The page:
Her name was Fay Louise Bensfield, and she died in 1984 at age 75. She was my grandmother, I never knew her, nor did she know me.
But I always wondered about her....Was she happy? Kind? Pretty? What was her ancestry? Did she have other children or grandchildren? Was she loved and loving? For some odd reason, I always knew she lived a long life. And she did. I never knew you could love someone you never met. I think my mother does, and maybe I do, too.
You see, my mother was adopted at birth, in 1929, when adoptions were shrouded in secrecy. My mother rarely speaks of it, that sense of shame so deeply ingrained from decades ago. Last summer, while we were visting her in Colorado, she showed me her birth certificate. She keeps it close, in a drawer by her bed. My mother's health is not good, now, and she spends time pondering her life.
I wrote down information from that old, yellowed certificate....the names, ages, addresses and birth places of her mother and father. Fay was 21, John was 30. They were not married to each other.
Last July, I registered that information with a national online adoption registry. Then completely forgot about it.
Until yesterday,when an email arrived.
Seems that God has blessed this world with human angels who volunteer their time to research "lost adoption" listings. A woman in New York, herself an adoptee, researched, and found my grandmother. We knew we had a match after a flurry of emails. She's very excited for my family. She understands.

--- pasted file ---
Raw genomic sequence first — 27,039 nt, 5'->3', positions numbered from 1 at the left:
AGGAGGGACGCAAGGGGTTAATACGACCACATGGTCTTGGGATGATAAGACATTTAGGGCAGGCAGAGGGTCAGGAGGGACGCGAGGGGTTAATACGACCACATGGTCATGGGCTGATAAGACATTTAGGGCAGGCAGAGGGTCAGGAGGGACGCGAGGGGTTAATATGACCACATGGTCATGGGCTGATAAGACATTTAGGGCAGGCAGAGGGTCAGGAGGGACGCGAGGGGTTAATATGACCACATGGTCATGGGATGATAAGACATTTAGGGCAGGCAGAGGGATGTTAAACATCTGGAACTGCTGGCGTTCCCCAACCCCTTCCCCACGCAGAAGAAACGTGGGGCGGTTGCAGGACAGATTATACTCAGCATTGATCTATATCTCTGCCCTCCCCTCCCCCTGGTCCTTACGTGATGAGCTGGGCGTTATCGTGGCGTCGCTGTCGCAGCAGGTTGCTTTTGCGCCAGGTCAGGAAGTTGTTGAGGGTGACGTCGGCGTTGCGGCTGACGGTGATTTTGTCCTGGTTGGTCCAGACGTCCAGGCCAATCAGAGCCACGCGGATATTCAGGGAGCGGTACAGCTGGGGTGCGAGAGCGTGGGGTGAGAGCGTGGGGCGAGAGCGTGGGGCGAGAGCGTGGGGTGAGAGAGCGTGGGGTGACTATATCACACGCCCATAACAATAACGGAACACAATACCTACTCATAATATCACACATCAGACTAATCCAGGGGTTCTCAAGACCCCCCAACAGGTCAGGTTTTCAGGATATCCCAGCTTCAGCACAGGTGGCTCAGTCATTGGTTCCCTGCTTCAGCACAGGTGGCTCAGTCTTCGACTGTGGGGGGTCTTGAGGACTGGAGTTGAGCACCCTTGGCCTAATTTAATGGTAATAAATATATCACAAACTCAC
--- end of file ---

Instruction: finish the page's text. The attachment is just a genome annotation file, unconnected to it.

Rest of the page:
She and her genealogical contacts continue to search for traces and tidbits of Fay Louise Bensfield, maiden name Fay Louise Williamson. We know that Fay was born in New Mexico in 1908, gave birth to my mother in 1929 at Los Angeles County General Hospital, and died in 1984 in Camarillo, California. We know a bit about Fay's parents and her older brother.
There's so much more to know....and yet, facts aren't hugs and smiles and loving conversations. They aren't intimate knowledge of the person who was my grandmother. I thought a few facts would be enough...but they aren't. A loss is still a loss.
I haven't told my mother yet. Fay died in Camarillo, which could mean she died in a state mental hospital. Not sure my mother needs to know that. I'm calling Ventura County today for a copy of the death certificate, and will proceed from there.
It's odd how a woman I never met, a minor figure in my imagination, can touch me so. It feels like a missing part of me has been found.
What must it be like for people who never knew or met their mothers and fathers?